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There’s really no way around it: Pas/Cal sounds a lot like Belle and Sebastian. And if you want to dismiss this bunch of Michiganders for being a shameless imitation of a much better band, well, that’s certainly fair. And probably a more defensible stance than the one I’m about to take: That “What Happened to the Sands,” the opener on Pas/Cal’s new EP, “Oh Honey, We’re Ridiculous”, is a shameless imitation of a much better band, yes, but it’s also a masterpiece. Precious even by the standards of a group whose members appear in a library on the cover photo, “Sands” is a starry-eyed eulogy for vanished glamour as embodied by the demolished Las Vegas casino of the same name. Replete with hand claps, “ba-ba-ba”s, and falsetto vocals, it’s a valentine to another time in more ways than one. Vocalist Casimer Pascal & Co. are so ’round-the-bend smitten with the pop-cultural past, in fact, that it’s really no use to accept them on anything but their own terms: as folks who feel that they missed out on something good and are entertainingly wrong about what that was. Plus, “Oh Honey”’s five songs—even “Poor Maude,” the one about a 115-year-old woman who prays, “‘Dear God, please deliver a swift blow/At least let me catch a bad cold’”—are recorded so splendidly, with rich-sounding acoustic guitars and lush string-quartet accents, you can almost forgive their jejune sentiments. Even “The Handbag Memoirs,” which really is an indie-pop vignette about looking through that special someone’s pocketbook (not to mention the title of Pas/Cal’s 2003 debut). Pascal marvels at the existence of a picture of his beloved “before you knew me” and concludes, “All the notes that you wrote without me in mind…/And all the places you’ve seen before me/I guess it’s all right.” What’s not all right, Cas, is that you’re going through your girlfriend’s purse. And that you sing the word “sand” as if you’re from Glasgow instead of Detroit. And that you glorify a bunch of gin-soaked assholes. But I’ll give you this: No one else gets it so wrong and still makes music that feels so right.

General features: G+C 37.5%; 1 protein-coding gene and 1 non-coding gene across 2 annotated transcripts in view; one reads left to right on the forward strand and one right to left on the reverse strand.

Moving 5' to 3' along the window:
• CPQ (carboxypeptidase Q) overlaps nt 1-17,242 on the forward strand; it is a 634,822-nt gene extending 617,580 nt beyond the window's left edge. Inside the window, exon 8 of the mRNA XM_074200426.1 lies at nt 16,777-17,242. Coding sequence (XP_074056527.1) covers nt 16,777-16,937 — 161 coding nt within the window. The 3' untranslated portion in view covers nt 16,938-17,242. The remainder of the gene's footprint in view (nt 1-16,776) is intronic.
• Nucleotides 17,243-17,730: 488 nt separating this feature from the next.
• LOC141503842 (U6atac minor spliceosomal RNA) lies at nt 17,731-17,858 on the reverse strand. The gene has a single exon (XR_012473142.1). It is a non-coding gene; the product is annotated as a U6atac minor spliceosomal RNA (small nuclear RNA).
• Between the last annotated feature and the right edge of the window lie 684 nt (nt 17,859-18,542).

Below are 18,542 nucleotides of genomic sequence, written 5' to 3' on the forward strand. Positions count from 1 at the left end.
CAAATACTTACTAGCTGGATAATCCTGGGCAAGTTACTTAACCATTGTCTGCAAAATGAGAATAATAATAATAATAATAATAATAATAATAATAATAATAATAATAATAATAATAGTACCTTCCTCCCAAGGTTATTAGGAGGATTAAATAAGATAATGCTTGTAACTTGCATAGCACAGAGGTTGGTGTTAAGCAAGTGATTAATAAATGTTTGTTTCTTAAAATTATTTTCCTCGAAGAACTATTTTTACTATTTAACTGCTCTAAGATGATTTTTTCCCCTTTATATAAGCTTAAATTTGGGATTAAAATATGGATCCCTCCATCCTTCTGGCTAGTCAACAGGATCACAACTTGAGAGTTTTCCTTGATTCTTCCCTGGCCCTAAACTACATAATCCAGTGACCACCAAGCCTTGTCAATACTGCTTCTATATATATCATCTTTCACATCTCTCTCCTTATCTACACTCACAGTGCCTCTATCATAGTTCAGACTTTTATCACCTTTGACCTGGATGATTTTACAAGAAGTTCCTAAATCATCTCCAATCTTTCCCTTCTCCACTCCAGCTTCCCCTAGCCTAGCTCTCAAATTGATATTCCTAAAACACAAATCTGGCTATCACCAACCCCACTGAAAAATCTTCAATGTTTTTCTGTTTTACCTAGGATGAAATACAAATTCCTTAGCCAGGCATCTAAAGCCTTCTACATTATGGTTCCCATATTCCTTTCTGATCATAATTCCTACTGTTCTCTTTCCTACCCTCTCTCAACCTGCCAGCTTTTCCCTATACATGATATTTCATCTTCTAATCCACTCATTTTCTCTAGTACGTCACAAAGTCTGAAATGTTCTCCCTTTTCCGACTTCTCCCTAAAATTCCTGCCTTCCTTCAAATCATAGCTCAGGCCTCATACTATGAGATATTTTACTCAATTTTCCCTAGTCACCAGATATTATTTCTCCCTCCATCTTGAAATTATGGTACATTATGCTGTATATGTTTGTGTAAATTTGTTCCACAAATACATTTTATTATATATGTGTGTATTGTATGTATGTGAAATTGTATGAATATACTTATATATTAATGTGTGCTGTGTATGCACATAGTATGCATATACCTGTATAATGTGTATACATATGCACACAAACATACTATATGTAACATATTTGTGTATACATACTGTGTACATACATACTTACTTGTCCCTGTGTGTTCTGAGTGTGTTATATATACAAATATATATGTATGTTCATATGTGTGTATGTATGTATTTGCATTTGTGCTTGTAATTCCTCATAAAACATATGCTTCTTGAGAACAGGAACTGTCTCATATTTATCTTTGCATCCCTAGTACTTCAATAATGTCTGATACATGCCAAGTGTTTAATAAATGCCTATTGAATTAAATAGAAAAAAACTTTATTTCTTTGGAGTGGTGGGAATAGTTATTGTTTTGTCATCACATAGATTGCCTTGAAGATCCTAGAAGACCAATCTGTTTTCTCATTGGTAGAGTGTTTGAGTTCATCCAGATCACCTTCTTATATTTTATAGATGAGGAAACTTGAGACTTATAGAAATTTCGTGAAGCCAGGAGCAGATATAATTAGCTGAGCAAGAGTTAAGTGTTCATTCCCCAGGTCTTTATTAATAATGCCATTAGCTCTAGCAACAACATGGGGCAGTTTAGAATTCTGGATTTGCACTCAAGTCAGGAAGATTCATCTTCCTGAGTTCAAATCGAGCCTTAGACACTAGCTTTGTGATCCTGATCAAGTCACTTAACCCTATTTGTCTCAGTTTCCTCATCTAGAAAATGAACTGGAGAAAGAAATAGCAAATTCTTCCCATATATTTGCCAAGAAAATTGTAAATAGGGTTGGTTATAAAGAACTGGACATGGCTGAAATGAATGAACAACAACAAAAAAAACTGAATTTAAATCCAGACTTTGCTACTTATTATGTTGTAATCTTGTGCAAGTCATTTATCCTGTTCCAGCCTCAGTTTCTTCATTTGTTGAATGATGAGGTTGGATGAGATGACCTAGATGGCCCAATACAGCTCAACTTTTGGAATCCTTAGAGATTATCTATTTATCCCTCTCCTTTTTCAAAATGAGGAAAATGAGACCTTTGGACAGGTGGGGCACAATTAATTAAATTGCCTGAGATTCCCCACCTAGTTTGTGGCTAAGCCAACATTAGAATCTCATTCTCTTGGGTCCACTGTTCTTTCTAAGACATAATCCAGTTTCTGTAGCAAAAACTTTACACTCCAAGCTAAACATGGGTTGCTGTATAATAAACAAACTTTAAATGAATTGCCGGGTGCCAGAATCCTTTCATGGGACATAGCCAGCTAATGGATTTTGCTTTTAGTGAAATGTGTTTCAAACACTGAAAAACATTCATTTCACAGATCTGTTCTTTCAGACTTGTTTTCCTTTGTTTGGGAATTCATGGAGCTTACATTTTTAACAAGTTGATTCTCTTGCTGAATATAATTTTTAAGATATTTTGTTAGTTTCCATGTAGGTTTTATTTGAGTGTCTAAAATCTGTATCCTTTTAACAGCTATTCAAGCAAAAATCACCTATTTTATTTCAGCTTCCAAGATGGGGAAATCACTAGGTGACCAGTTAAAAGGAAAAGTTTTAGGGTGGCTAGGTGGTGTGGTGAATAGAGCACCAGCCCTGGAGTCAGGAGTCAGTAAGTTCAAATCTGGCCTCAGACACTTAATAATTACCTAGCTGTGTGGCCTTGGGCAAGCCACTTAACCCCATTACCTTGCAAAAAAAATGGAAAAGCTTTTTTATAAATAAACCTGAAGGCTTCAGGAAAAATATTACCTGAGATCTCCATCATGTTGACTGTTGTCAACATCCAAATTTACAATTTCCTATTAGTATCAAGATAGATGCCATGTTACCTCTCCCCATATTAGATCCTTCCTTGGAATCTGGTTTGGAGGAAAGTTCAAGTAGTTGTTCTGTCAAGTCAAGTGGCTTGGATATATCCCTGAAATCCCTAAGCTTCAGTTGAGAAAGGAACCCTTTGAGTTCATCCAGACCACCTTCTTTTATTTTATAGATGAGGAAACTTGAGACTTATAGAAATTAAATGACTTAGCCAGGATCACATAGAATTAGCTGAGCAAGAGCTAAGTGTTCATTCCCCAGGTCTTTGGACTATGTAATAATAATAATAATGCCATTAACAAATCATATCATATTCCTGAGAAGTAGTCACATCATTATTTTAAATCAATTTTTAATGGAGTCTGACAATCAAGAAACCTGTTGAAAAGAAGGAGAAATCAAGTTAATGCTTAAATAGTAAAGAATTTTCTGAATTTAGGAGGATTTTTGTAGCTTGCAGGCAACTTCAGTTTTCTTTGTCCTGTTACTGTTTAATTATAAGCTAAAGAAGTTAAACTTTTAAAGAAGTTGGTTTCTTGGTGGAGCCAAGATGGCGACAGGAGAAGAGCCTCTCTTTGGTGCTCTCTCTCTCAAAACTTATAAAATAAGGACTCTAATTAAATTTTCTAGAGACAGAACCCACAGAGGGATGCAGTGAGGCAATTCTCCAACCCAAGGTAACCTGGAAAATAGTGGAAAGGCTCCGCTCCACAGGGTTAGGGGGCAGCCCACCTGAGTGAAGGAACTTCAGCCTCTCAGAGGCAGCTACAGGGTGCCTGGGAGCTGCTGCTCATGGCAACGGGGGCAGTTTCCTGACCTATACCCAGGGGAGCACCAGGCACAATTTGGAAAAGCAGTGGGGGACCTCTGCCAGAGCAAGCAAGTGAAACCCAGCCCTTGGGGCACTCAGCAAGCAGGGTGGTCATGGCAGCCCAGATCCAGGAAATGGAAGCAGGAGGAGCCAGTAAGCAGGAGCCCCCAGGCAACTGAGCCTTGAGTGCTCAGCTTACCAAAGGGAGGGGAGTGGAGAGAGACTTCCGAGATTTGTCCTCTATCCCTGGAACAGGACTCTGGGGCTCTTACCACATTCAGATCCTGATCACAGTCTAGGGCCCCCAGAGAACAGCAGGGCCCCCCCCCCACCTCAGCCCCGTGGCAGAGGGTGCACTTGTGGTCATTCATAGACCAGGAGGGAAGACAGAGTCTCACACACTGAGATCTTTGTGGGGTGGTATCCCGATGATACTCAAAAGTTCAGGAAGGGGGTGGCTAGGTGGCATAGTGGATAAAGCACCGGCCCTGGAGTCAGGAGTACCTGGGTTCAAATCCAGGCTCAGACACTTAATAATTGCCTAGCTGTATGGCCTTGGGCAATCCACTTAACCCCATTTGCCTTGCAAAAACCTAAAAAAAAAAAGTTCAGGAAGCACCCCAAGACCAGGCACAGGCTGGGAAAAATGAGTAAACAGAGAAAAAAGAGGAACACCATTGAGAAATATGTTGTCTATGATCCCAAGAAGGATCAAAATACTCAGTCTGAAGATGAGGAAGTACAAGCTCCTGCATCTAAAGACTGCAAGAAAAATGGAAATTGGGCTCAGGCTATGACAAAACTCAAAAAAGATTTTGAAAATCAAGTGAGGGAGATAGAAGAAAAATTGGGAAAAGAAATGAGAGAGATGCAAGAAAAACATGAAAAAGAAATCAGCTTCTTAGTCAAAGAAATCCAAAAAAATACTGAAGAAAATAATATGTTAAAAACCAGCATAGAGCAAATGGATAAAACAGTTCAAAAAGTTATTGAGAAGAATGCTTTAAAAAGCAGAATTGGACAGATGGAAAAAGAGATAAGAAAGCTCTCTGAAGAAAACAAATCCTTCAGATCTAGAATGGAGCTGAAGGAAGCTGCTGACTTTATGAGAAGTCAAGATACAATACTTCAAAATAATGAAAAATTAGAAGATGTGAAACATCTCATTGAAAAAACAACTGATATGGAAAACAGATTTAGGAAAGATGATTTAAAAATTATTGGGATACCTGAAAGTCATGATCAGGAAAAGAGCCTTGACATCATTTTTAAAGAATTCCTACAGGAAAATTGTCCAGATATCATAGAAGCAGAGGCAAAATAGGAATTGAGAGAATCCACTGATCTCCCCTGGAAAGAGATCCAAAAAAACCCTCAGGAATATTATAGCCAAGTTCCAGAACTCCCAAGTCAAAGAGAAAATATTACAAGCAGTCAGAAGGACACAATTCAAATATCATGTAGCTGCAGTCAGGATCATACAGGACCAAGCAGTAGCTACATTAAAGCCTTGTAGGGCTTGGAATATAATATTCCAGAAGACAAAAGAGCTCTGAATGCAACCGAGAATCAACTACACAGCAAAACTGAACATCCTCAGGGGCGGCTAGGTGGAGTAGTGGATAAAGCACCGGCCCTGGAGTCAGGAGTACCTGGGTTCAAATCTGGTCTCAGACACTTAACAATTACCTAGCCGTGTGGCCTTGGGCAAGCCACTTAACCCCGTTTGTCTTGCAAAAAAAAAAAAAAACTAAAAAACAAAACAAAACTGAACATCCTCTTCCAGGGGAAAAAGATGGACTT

—Andrew Beaujon